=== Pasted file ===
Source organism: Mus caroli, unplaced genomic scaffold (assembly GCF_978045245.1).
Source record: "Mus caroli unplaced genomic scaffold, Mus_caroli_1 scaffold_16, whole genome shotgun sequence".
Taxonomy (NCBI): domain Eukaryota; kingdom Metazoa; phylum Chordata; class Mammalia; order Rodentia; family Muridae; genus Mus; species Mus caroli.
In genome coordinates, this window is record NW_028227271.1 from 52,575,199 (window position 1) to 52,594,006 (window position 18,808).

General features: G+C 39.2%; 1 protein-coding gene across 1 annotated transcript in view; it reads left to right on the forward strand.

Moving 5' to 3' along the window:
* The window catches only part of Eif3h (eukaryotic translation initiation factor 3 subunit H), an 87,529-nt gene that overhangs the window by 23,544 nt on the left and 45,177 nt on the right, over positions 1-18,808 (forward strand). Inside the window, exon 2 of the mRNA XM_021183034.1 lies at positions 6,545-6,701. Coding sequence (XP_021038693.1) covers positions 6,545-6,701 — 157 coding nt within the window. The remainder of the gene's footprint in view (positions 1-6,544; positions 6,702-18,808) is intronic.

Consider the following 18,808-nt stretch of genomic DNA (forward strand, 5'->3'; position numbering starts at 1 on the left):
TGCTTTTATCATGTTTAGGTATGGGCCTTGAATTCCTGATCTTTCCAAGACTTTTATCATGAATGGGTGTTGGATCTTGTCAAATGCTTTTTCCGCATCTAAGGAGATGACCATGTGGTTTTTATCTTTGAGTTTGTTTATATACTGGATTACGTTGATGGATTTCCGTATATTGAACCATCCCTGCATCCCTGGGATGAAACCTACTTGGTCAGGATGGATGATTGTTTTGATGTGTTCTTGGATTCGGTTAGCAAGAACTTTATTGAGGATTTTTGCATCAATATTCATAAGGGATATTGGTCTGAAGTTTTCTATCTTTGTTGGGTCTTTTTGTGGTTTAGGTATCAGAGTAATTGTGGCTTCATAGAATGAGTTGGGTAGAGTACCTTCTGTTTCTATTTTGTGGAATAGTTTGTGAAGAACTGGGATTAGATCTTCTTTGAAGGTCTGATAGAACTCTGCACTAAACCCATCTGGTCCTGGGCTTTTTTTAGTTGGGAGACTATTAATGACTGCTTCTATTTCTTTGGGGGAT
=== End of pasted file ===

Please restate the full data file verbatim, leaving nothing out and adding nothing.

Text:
Source organism: Mus caroli, unplaced genomic scaffold (assembly GCF_978045245.1).
Source record: "Mus caroli unplaced genomic scaffold, Mus_caroli_1 scaffold_16, whole genome shotgun sequence".
Taxonomy (NCBI): domain Eukaryota; kingdom Metazoa; phylum Chordata; class Mammalia; order Rodentia; family Muridae; genus Mus; species Mus caroli.
In genome coordinates, this window is record NW_028227271.1 from 52,575,199 (window position 1) to 52,594,006 (window position 18,808).

General features: G+C 39.2%; 1 protein-coding gene across 1 annotated transcript in view; it reads left to right on the forward strand.

Moving 5' to 3' along the window:
* The window catches only part of Eif3h (eukaryotic translation initiation factor 3 subunit H), an 87,529-nt gene that overhangs the window by 23,544 nt on the left and 45,177 nt on the right, over positions 1-18,808 (forward strand). Inside the window, exon 2 of the mRNA XM_021183034.1 lies at positions 6,545-6,701. Coding sequence (XP_021038693.1) covers positions 6,545-6,701 — 157 coding nt within the window. The remainder of the gene's footprint in view (positions 1-6,544; positions 6,702-18,808) is intronic.

Consider the following 18,808-nt stretch of genomic DNA (forward strand, 5'->3'; position numbering starts at 1 on the left):
TGCTTTTATCATGTTTAGGTATGGGCCTTGAATTCCTGATCTTTCCAAGACTTTTATCATGAATGGGTGTTGGATCTTGTCAAATGCTTTTTCCGCATCTAAGGAGATGACCATGTGGTTTTTATCTTTGAGTTTGTTTATATACTGGATTACGTTGATGGATTTCCGTATATTGAACCATCCCTGCATCCCTGGGATGAAACCTACTTGGTCAGGATGGATGATTGTTTTGATGTGTTCTTGGATTCGGTTAGCAAGAACTTTATTGAGGATTTTTGCATCAATATTCATAAGGGATATTGGTCTGAAGTTTTCTATCTTTGTTGGGTCTTTTTGTGGTTTAGGTATCAGAGTAATTGTGGCTTCATAGAATGAGTTGGGTAGAGTACCTTCTGTTTCTATTTTGTGGAATAGTTTGTGAAGAACTGGGATTAGATCTTCTTTGAAGGTCTGATAGAACTCTGCACTAAACCCATCTGGTCCTGGGCTTTTTTTAGTTGGGAGACTATTAATGACTGCTTCTATTTCTTTGGGGGAT